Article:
It wasn’t just my immediate family that were there in force. My running sisterhood from Brisbane were there too. There was a large contingent of the Brisbane Trail Running community and I was excited they were going to experience all that the South West has to offer I’m not sure they feel the same about the soft sand running, very different to what we have in South East Queensland. The following ladies who I’ve spent a lot of time drinking coffee and running with certainly did Queensland proud Mallani Maloney, Jaimi Greenslade, Raquel Warren, Cheryl Court and Deb Zigenbine.
I’ve represented Australia five times with pride as an ultra runner. I currently hold an Australian Record for 100 miles. At the youthful age of 46 I could be content with these accomplishments. I’m not. I have the determination and desire to do it at least one more time. I want to prove that Breast Cancer at the age of 44 did not get the better of me.
On Christmas Eve while out on an annual traditional run with my running club I had a less than courteous encounter with a runner unknown to me. I was down right rude, I actually swore. I immediately felt remorse but the opportunity to apologise had passed. It was behaviour so unlike me, I couldn’t explain it at the time and it took some weeks before the penny dropped.
That low in December carried through into the new year. I was functioning in the real world but only just. I was prone to bouts of depression and I was hard to live with. I survived thanks to my running. Despite it feeling really hard and even harder in the heat and humidity here in Brisbane I craved the company of my running friends where I could tag along often just slipping through the forest, one foot after the other, running in the company of friends, nature, the chatter, the easy silence and coffee afterwards the best type of therapy.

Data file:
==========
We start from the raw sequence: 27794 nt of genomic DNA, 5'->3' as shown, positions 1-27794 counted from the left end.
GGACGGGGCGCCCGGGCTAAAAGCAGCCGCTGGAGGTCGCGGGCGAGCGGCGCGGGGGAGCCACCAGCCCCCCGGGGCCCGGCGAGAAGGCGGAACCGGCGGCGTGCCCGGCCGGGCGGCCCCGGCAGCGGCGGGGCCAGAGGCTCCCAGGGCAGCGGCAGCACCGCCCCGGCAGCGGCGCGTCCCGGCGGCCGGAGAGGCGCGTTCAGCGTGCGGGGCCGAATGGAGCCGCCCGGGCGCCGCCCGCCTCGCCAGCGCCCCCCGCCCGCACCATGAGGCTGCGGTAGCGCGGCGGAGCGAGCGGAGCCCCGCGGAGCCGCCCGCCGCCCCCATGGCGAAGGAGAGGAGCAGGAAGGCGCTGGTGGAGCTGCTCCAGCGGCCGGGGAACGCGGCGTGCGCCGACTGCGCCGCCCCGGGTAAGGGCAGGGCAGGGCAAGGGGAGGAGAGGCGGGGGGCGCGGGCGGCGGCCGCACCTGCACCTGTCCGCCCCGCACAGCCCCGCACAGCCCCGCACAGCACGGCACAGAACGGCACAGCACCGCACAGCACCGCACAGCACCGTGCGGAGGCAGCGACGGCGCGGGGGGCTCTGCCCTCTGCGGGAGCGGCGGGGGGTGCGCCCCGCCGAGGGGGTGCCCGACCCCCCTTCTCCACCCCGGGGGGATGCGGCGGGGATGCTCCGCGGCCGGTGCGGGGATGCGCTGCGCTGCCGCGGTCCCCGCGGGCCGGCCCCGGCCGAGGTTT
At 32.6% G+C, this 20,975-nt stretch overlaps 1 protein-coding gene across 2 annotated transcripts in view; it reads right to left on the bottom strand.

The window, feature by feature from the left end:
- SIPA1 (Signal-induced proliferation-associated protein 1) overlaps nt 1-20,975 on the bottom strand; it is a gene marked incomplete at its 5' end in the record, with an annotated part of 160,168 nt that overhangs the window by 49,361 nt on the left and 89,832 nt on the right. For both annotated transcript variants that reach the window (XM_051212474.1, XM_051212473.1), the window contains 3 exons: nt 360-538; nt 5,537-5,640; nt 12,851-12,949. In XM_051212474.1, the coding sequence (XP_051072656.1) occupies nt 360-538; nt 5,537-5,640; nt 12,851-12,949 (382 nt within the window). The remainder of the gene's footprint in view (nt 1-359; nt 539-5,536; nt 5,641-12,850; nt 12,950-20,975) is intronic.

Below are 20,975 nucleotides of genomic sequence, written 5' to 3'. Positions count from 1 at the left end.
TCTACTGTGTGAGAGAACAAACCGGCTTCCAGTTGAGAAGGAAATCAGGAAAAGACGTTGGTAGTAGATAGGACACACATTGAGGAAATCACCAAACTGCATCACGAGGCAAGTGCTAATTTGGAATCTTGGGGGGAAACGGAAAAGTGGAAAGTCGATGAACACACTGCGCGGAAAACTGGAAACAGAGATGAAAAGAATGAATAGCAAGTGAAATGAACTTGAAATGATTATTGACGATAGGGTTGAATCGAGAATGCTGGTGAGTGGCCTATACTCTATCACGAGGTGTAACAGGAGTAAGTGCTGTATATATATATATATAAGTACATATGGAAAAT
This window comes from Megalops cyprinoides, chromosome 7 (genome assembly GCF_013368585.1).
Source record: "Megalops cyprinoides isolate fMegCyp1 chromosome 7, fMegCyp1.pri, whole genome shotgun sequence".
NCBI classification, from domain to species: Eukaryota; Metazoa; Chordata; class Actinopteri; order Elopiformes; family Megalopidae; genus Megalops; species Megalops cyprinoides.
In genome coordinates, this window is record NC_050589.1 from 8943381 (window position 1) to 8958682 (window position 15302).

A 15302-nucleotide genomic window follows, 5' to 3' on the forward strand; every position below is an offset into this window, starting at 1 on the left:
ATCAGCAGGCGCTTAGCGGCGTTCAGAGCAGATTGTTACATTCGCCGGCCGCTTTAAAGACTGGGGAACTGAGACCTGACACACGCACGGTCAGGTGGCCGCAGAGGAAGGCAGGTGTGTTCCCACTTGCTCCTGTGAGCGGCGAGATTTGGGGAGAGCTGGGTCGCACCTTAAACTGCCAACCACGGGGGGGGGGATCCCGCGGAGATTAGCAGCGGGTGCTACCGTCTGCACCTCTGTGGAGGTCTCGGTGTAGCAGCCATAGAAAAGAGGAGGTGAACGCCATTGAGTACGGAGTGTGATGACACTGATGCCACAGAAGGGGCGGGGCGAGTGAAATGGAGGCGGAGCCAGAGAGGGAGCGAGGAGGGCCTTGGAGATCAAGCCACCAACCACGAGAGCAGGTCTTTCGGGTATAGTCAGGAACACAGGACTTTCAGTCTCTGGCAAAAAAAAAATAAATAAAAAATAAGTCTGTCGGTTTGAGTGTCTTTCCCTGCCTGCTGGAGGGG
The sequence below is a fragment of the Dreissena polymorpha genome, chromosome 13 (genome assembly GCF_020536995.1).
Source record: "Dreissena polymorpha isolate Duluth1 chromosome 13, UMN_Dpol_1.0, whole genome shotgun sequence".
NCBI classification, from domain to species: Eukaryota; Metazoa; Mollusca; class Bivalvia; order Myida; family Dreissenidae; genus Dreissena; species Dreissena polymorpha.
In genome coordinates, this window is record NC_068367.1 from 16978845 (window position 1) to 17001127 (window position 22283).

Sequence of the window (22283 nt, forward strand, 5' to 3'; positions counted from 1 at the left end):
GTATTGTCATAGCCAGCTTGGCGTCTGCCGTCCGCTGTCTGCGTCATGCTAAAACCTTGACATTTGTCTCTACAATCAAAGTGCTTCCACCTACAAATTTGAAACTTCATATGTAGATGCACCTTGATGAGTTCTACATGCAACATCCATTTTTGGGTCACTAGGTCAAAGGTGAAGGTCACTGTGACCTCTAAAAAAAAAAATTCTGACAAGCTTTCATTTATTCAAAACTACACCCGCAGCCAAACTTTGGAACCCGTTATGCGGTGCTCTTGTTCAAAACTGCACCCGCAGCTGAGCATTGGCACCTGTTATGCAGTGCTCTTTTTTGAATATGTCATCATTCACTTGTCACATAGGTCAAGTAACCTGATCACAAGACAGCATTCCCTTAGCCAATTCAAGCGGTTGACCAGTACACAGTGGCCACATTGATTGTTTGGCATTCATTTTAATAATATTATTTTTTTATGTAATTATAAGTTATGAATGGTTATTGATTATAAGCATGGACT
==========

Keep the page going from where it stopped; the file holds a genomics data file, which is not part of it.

I recently wrote about road blocks. I had identified that the chemotherapy medication I was taking to reduce the risk of my Breast Cancer returning was what had been holding me back, both mentally and physically in my running. I sought the advice of my Oncologist and we agreed that the best way forward for my personal situation was to stop taking it. For someone who was so fit and healthy before the diagnosis the side effects of such a drug were really noticeable. It was a relief to find that the risk in my case due to my health and physical activity was low and for my long term well being the decision was easy. I was advised that it can take a few months for things to improve and I am happy to say they have.
A quick trip to the Albany in Western Australia for an event leading into my sisters wedding and my Mum’s 65th birthday was a great distraction and the opportunity to run in some much cooler conditions a great relief. March brought a commitment as a volunteer, a Games Shaper at the Commonwealth Games and April more Commonwealth Games highlights and a family holiday in Singapore for my sisters wedding and I continued to train with purpose. More running in some different places. I explored trails at the Mac Ritchie Reservoir in Singapore and the monkeys came out to play but the breakthrough was at parkrun East Coast Park Singapore. It was there despite the heat and humidity and some long days on the feet I managed a credible 2nd place in 23 minutes or so. A significant improvement (4 minutes) on my parkrun personal worst in January in similar conditions.
I adjusted my ambitious running plans in February and settled for now for events that I considered more ‘fun’. So it is with some excitement that I am now finalising my plans for a trip to Western Australia’s wine country for the inaugural Margaret River Ultra. I’m excited to be traveling with friends from Queensland I can’t wait for them to see the magnificent South West for themselves. I’m race ambassador at the Darkness to Daylight Challenge in May and I am returning to the Whitsundays in August for a trail ultra. All good fun.